If you have an eye condition or are in need of a routine eye exam, talk to us via +254 (0) 707 777 707 or visit us at City Eye Hospital, Ngong Rd, Opposite Traffic Police Station, Nairobi, Kenya. 

Common workplace eye injuries

workplace-injuriesOur first post in our series to mark the Workplace Eye Wellness Awareness Month of March we delve into the world of work-related eye injuries.

So what if I told you that tens of people suffer vision loss or injure their eye by preventable accidents at the workplace? Eye injuries alone are a huge loss in production time and medical compensation and in some cases, sight.

No one is immune to eye problems and injuries no matter the field of work you are in. Eye problems at work range from eye strain or computer vision syndrome to dry eye syndrome to trauma to a slip, trip or fall caused by a wet floor.

Those who don’t have the typical office desk are exposed to even more risks. Think of the lab technicians who work with chemicals or people at the construction sites or mechanics, carpenters, plumbers, grinding machine operators. Think about health care workers, laboratory and janitorial staff.  What do all these hardworking citizens have in common?

So what are some of the key causes of eye injuries at the work place are:

  • Bright lights: Welders produce an intense amount of light that can be harmful to the eye. The use of welders without the correct safety equipment at the work place has the potential to cause temporary or permanent eye damage.
  • Chemicals: Chemicals are used in many factory based jobs. If they come into contact with the face through splashes or spillages, they can cause burns which in turn can harm the eye. Training and having safety equipment is very crucial to avoid sustaining an eye injury at work.
  • Electric shocks: We use electrical products on a daily basis, but an electric shock has the potential to cause eyesight damage. This can occur through the shock itself or the exposure to a sudden bright flash of light.
  • Grit and other particles: Our eyelashes and protective socket are designed to protect the eye from damage. However, frequent exposure to grit at work, particularly through the use of manufacturing machinery, has the potential to cause eye injury, especially if protective equipment such as goggles is not provided. Other forms of exposure can occur through grinding or hammering, where splinters or slivers of material such as metal are ejected at high velocity from the machine towards operators or nearby employees.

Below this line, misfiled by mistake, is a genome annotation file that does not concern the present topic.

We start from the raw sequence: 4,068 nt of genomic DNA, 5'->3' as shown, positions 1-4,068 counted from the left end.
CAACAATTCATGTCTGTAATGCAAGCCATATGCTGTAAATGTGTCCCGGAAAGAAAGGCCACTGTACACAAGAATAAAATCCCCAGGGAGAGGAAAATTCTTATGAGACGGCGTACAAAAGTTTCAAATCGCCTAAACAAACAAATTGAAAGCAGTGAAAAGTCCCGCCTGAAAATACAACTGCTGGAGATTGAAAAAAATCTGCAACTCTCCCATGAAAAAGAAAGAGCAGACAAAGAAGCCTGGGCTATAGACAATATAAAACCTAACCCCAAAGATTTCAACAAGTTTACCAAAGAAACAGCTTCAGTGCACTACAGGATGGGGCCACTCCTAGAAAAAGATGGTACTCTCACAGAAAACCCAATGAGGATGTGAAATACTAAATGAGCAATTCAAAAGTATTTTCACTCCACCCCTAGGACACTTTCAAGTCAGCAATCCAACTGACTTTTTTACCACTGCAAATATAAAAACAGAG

• Head trauma: An impact to the face or head can cause a direct injury to the eye, but a blow or impact to the head in the workplace or any form of head trauma can lead to internal and external eye injuries, which have the potential to cause a loss of sight or even blindness.
  • Sharp or flying objects: We come into contact with sharp objects on a daily basis. If these objects are used in the wrong way or carelessly placed, they have the real risk of causing serious harm to a person’s eyesight.
To prevent or reduce eye injuries at the work place:
  • Know the eye safety dangers at work and complete an eye hazard assessment
  • Eliminate hazards before starting work
  • Use proper eye protection
  • Have your eyes examined once a year to evaluate any unforeseen eye injuries or conditions
  • Wear safety eyewear whenever there is a chance of eye injury. Anyone working in or passing through areas that pose eye hazards should wear protective eyewear
  • Ensure eye safety measures are available depending on the hazard in your work place, including non-prescription and prescription safety glasses, goggles, face shields , welding helmets and full-face respirators

Do you have a query related to an eye injury at work or any other eye-related query? Please feel free to contact us via info@cityeyehospital.or.ke

If you have an eye condition or are in need of a routine eye exam, talk to us via +254 (0) 707 777 707 or visit us at City Eye Hospital, Ngong Rd, Opposite Traffic Police Station, Nairobi, Kenya.